In book 13 of Homer's The Odyssey, it is noteworthy that King Alcinous and the Phaeacians over whom he rules assist Odysseus to finally return home to Ithaca. As is customary in the cultural norms of ancient Greece, the Phaeacians give gifts, show hospitality, and assist their guest. This is pleasing to Zeus, but it should be noted that it is quite offensive to Poseidon, who, after twenty years, still feels that Odysseus's punishment is not complete. Zeus hears Poseidon's complaint and tells him, "Do thou as thou wilt, and as seems thee good." Poseidon punishes the Phaeacians for helping Odysseus by turning their ship to stone so that it sinks in the harbor at Ithaca. It is meant to remind the Phaeacians not to interfere in the affairs of the immortals; consequently, they make a sacrifice to try to appease Poseidon.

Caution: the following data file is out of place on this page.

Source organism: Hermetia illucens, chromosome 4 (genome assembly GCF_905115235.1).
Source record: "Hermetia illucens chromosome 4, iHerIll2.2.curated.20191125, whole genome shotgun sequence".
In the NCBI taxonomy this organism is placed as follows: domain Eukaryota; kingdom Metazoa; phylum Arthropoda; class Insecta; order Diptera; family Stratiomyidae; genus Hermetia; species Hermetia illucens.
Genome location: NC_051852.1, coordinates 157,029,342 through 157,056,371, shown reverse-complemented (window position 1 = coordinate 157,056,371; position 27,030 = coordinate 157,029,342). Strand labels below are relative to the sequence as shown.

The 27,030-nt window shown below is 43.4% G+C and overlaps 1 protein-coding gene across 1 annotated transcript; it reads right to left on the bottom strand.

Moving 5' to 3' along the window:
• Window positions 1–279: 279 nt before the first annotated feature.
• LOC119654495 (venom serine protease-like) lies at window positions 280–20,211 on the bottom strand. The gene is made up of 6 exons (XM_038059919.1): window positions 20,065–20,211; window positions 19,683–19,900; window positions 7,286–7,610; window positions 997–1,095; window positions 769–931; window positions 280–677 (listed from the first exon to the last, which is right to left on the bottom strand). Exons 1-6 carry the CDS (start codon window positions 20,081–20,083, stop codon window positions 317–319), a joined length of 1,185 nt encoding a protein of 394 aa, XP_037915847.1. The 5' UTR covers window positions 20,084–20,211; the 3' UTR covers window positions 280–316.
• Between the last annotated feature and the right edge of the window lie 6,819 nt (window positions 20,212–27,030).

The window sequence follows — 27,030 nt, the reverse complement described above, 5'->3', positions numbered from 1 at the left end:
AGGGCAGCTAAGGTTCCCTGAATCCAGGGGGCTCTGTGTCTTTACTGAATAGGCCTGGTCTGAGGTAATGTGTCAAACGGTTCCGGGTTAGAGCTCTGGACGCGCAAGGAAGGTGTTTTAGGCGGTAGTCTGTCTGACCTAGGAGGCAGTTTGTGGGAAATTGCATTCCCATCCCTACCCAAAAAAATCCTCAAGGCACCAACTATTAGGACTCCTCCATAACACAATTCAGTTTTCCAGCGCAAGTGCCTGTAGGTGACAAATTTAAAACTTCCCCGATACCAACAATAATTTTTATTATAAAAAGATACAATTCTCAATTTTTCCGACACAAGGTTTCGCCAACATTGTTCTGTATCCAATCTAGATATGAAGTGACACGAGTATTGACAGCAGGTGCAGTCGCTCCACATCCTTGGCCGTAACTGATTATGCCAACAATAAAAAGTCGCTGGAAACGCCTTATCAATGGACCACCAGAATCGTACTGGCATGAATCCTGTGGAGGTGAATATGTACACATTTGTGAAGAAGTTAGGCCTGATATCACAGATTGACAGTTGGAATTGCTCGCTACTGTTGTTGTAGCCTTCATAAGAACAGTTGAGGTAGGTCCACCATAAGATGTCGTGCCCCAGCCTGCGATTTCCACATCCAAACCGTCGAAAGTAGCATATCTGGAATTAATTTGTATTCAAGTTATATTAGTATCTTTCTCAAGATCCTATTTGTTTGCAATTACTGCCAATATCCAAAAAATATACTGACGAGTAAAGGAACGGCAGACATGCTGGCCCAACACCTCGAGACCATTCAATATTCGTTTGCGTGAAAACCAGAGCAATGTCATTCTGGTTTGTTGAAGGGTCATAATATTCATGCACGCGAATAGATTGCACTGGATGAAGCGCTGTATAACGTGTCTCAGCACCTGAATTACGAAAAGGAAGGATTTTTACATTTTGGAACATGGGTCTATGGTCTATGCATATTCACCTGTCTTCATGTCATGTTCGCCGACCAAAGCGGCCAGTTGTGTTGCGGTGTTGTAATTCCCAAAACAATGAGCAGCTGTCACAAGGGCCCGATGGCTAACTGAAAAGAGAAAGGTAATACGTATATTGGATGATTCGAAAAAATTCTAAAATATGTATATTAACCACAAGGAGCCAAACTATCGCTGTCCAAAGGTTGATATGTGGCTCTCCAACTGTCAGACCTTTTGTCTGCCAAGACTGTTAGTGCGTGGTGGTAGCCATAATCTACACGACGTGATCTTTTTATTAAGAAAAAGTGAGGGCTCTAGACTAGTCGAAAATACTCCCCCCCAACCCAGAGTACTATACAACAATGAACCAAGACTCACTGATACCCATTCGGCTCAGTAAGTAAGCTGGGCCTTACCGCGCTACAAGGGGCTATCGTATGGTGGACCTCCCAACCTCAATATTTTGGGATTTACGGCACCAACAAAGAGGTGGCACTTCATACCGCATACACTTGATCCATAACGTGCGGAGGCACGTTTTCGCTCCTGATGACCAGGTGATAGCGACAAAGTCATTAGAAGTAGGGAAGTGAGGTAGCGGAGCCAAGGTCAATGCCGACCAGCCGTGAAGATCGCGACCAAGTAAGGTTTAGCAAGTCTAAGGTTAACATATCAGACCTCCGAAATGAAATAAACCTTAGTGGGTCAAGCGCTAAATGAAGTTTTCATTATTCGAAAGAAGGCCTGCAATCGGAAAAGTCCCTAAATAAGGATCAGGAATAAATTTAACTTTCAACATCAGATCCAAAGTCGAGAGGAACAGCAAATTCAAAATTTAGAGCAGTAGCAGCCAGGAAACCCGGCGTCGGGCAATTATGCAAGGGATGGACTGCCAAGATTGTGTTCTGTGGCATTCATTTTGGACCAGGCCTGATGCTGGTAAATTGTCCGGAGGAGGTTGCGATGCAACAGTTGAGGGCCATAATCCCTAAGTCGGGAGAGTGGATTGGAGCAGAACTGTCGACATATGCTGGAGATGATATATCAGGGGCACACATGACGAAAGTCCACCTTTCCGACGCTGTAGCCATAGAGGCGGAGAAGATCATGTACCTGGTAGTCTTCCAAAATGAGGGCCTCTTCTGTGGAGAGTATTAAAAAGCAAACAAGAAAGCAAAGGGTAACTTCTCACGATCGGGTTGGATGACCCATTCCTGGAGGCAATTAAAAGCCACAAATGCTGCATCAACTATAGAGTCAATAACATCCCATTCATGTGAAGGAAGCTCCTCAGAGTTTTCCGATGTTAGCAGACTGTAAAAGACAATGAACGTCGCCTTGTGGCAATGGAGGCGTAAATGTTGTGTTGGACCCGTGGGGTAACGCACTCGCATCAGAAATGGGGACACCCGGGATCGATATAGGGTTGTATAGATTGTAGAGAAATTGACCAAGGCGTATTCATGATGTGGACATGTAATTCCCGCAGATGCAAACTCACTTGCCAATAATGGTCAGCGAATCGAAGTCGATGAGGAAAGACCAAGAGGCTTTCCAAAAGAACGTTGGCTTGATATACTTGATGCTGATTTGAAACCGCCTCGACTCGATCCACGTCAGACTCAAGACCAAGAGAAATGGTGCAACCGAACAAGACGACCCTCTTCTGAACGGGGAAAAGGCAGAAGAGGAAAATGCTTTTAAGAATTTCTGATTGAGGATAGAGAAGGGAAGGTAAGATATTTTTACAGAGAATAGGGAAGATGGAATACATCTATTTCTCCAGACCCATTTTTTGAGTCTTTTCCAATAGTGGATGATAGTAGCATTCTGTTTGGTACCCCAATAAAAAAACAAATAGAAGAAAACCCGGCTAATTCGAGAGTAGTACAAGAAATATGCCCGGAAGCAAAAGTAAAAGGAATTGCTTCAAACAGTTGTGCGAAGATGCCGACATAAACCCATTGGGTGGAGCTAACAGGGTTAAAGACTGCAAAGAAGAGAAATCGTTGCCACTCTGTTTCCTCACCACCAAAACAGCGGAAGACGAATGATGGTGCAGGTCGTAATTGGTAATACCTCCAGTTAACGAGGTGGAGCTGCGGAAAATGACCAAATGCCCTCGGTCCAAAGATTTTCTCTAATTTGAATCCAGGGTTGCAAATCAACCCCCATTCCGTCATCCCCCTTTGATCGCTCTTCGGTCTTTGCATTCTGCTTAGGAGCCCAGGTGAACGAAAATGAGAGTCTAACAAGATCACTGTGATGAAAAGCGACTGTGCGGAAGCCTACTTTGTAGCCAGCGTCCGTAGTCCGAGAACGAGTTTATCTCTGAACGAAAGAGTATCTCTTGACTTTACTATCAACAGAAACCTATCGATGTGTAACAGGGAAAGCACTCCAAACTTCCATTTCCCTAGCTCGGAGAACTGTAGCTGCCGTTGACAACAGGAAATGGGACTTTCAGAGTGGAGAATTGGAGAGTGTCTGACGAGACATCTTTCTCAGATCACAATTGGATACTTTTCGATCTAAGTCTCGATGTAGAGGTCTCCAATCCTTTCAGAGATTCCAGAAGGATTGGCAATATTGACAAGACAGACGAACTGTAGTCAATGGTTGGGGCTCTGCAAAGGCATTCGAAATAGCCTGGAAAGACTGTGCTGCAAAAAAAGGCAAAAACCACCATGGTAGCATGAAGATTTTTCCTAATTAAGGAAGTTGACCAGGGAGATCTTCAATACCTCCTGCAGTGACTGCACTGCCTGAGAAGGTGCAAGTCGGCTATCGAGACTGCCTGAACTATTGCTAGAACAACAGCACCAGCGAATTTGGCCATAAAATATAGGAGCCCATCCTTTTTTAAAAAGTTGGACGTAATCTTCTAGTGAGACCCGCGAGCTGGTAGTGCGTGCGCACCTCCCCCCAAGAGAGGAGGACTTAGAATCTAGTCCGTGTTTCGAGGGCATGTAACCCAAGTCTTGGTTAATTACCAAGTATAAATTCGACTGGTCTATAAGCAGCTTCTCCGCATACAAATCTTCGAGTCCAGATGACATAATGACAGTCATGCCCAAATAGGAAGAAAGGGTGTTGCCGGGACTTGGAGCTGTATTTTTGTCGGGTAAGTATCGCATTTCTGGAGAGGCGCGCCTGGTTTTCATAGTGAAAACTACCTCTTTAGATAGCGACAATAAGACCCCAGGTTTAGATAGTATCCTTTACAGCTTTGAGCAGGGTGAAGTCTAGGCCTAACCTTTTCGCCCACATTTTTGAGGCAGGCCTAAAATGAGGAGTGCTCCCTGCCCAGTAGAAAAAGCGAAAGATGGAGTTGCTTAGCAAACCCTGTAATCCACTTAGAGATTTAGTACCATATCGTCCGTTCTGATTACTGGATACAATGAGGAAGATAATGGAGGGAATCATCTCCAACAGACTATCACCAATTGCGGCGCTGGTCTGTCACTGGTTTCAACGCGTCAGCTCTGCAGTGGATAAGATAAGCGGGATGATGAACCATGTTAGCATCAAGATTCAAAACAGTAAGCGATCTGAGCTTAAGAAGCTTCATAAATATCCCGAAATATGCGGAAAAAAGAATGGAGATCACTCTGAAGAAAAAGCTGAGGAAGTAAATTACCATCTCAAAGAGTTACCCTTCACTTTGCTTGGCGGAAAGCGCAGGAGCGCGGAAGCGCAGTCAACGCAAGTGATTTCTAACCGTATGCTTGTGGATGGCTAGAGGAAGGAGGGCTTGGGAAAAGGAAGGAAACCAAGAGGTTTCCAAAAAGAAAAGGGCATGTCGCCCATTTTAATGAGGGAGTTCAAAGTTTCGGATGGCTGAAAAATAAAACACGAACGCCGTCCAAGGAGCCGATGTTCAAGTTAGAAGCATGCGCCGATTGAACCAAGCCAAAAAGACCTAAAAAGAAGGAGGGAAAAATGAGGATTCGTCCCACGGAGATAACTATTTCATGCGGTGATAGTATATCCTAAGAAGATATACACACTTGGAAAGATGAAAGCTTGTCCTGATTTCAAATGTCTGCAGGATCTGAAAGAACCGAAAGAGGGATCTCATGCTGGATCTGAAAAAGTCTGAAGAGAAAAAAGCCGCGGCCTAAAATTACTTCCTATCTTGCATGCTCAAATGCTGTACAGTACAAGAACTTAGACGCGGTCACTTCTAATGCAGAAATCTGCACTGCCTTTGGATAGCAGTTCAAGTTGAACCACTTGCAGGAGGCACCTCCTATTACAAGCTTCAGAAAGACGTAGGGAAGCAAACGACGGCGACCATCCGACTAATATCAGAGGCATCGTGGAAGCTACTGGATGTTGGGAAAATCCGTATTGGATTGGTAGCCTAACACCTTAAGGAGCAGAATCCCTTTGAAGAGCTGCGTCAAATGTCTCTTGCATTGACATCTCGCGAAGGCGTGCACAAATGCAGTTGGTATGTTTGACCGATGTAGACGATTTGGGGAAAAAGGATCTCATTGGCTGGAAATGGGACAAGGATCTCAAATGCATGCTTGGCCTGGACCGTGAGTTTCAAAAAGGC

Athena protects Odysseus but warns him that he will still face difficulties in reclaiming his throne, home, and family. He tells the goddess that he feels she had abandoned him, but she explains that she had to be careful not to offend her fellow god, Poseidon. It is an extraordinary exchange of human emotions between an immortal and a man, and her subsequent helpful actions in spiriting him into town further suggest how much she favors Odysseus.